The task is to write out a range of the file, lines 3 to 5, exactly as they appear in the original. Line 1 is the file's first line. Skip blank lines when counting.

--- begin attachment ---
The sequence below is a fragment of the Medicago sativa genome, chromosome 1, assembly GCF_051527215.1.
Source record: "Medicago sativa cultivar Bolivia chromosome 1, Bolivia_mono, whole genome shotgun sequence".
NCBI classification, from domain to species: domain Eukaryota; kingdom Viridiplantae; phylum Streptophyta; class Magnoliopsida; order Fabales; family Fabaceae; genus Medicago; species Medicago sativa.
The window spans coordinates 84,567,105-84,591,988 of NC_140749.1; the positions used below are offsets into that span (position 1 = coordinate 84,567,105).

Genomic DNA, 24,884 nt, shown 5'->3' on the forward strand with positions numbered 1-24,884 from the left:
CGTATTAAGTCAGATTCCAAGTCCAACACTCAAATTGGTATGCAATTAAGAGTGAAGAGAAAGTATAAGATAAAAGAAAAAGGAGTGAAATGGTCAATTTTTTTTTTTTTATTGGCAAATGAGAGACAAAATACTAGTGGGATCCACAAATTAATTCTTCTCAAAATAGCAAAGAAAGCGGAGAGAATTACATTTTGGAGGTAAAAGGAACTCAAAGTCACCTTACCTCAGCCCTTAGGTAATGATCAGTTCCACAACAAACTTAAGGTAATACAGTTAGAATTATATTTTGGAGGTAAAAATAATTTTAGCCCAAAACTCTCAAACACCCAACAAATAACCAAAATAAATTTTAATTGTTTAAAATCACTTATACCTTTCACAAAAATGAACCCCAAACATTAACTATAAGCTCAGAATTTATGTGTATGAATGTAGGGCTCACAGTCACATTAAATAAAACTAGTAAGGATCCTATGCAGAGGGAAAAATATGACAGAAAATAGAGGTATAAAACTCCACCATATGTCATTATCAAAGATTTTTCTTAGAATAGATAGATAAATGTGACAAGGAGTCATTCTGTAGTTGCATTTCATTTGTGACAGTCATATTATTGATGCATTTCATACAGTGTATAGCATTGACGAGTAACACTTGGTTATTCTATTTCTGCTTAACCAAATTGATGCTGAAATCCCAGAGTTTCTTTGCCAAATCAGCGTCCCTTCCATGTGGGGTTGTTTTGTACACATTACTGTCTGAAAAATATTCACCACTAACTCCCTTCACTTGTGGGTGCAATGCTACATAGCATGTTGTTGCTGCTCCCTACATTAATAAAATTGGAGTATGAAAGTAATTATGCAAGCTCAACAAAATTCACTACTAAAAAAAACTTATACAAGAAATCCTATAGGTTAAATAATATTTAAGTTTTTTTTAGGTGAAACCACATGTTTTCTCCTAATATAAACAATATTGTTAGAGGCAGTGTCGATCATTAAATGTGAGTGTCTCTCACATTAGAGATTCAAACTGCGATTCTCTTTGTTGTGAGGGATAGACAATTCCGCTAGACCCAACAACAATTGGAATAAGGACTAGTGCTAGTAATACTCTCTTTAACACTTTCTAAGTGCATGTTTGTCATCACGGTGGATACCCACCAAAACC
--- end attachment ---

NCBI classification, from domain to species: domain Eukaryota; kingdom Viridiplantae; phylum Streptophyta; class Magnoliopsida; order Fabales; family Fabaceae; genus Medicago; species Medicago sativa.
The window spans coordinates 84,567,105-84,591,988 of NC_140749.1; the positions used below are offsets into that span (position 1 = coordinate 84,567,105).

Genomic DNA, 24,884 nt, shown 5'->3' on the forward strand with positions numbered 1-24,884 from the left: